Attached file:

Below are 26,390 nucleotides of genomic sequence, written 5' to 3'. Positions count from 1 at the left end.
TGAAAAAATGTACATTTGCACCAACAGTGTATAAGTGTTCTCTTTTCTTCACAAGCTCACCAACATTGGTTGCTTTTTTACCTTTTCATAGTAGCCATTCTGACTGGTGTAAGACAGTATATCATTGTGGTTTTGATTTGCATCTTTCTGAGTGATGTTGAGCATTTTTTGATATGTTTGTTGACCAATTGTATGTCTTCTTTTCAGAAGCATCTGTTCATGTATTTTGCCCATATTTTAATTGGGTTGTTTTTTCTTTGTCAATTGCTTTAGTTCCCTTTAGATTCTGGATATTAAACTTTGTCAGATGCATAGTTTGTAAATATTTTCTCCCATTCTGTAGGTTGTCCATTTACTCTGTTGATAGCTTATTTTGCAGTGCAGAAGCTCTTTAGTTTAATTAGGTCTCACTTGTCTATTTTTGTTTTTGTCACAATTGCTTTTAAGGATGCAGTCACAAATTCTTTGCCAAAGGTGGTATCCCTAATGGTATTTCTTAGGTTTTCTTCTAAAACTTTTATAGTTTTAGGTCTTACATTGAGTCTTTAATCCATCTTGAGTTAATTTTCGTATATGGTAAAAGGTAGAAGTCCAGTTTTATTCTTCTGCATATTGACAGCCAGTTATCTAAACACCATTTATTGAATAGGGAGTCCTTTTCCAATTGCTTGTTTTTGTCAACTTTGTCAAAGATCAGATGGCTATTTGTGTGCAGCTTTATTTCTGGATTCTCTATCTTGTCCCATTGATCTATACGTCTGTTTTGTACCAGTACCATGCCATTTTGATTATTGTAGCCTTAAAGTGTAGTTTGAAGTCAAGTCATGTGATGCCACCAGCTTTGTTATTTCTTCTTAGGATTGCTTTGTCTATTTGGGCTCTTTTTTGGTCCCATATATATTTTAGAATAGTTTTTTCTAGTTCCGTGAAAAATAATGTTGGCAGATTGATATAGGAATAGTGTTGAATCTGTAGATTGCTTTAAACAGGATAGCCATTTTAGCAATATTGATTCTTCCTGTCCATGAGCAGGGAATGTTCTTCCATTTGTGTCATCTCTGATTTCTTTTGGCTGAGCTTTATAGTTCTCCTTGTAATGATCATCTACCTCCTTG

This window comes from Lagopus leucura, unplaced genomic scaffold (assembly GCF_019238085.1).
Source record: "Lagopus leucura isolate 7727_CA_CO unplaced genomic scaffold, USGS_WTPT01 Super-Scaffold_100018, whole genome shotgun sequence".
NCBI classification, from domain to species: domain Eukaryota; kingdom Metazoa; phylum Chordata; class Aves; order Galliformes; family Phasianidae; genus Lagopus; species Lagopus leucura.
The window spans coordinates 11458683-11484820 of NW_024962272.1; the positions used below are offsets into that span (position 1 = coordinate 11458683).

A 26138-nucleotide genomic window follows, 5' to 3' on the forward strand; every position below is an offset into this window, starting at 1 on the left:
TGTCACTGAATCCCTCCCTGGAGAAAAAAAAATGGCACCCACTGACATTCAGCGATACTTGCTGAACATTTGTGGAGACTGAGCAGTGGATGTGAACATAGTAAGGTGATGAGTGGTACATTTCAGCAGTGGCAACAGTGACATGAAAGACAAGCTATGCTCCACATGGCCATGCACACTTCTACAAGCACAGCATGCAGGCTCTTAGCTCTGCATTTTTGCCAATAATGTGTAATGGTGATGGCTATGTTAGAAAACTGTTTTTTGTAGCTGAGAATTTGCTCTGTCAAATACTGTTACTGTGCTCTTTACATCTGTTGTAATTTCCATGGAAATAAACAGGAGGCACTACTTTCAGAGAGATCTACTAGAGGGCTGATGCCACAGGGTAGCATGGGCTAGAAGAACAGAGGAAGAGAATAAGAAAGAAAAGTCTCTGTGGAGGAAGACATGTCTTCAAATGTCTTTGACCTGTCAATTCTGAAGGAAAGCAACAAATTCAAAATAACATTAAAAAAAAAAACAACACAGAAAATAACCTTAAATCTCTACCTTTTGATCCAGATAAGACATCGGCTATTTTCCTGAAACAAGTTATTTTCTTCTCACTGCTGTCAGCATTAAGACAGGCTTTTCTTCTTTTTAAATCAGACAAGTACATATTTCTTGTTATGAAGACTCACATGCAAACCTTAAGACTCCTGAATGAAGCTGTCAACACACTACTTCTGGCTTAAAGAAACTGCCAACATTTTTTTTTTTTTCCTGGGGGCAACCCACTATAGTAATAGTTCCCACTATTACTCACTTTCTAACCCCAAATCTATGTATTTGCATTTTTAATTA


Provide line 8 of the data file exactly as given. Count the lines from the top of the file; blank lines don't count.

TGTCACTGAATCCCTCCCTGGAGAAAAAAAAATGGCACCCACTGACATTCAGCGATACTTGCTGAACATTTGTGGAGACTGAGCAGTGGATGTGAACATAGTAAGGTGATGAGTGGTACATTTCAGCAGTGGCAACAGTGACATGAAAGACAAGCTATGCTCCACATGGCCATGCACACTTCTACAAGCACAGCATGCAGGCTCTTAGCTCTGCATTTTTGCCAATAATGTGTAATGGTGATGGCTATGTTAGAAAACTGTTTTTTGTAGCTGAGAATTTGCTCTGTCAAATACTGTTACTGTGCTCTTTACATCTGTTGTAATTTCCATGGAAATAAACAGGAGGCACTACTTTCAGAGAGATCTACTAGAGGGCTGATGCCACAGGGTAGCATGGGCTAGAAGAACAGAGGAAGAGAATAAGAAAGAAAAGTCTCTGTGGAGGAAGACATGTCTTCAAATGTCTTTGACCTGTCAATTCTGAAGGAAAGCAACAAATTCAAAATAACATTAAAAAAAAAAACAACACAGAAAATAACCTTAAATCTCTACCTTTTGATCCAGATAAGACATCGGCTATTTTCCTGAAACAAGTTATTTTCTTCTCACTGCTGTCAGCATTAAGACAGGCTTTTCTTCTTTTTAAATCAGACAAGTACATATTTCTTGTTATGAAGACTCACATGCAAACCTTAAGACTCCTGAATGAAGCTGTCAACACACTACTTCTGGCTTAAAGAAACTGCCAACATTTTTTTTTTTTTCCTGGGGGCAACCCACTATAGTAATAGTTCCCACTATTACTCACTTTCTAACCCCAAATCTATGTATTTGCATTTTTAATTA